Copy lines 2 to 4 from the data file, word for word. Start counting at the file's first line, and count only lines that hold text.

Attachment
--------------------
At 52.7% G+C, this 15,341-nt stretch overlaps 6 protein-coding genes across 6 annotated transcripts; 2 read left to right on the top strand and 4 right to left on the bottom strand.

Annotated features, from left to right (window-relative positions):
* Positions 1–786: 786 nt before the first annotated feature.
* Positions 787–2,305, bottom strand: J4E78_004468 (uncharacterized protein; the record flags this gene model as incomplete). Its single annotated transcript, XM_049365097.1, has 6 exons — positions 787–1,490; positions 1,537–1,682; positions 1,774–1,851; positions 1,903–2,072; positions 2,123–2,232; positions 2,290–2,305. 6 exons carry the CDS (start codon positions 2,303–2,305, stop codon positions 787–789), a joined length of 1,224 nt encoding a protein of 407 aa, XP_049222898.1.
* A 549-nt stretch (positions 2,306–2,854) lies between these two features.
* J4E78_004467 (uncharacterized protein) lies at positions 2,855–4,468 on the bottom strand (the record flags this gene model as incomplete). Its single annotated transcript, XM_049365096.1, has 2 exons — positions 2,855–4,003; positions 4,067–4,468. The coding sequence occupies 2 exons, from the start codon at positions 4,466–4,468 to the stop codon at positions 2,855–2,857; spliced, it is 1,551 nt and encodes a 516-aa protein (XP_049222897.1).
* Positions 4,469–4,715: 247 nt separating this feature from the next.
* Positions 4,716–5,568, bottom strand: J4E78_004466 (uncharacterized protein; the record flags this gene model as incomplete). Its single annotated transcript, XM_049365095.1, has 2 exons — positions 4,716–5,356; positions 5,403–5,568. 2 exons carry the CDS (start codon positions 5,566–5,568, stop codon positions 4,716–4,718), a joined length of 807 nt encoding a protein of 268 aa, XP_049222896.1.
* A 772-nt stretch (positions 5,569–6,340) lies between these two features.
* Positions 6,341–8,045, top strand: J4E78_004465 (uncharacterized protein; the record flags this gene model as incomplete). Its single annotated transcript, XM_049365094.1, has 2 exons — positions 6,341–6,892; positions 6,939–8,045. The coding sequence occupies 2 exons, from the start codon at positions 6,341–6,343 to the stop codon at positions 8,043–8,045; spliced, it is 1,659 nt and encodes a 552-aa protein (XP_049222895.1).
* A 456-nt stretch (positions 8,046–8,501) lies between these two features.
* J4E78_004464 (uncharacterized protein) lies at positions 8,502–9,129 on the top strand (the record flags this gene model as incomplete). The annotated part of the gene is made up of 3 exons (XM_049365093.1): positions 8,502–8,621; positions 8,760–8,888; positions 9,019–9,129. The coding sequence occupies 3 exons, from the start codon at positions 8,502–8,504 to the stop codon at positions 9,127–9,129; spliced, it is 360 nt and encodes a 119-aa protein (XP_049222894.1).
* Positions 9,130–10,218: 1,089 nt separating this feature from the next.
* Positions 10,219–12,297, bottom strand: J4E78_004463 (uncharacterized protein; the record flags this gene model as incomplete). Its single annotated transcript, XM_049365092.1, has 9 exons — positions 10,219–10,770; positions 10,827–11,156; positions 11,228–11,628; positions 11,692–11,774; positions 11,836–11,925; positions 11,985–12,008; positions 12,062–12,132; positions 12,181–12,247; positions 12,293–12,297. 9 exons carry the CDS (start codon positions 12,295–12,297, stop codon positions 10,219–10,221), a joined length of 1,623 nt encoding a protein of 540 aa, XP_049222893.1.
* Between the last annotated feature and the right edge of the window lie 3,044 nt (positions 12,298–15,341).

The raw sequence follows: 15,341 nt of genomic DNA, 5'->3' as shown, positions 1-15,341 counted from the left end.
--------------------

Annotated features, from left to right (window-relative positions):
* Positions 1–786: 786 nt before the first annotated feature.
* Positions 787–2,305, bottom strand: J4E78_004468 (uncharacterized protein; the record flags this gene model as incomplete). Its single annotated transcript, XM_049365097.1, has 6 exons — positions 787–1,490; positions 1,537–1,682; positions 1,774–1,851; positions 1,903–2,072; positions 2,123–2,232; positions 2,290–2,305. 6 exons carry the CDS (start codon positions 2,303–2,305, stop codon positions 787–789), a joined length of 1,224 nt encoding a protein of 407 aa, XP_049222898.1.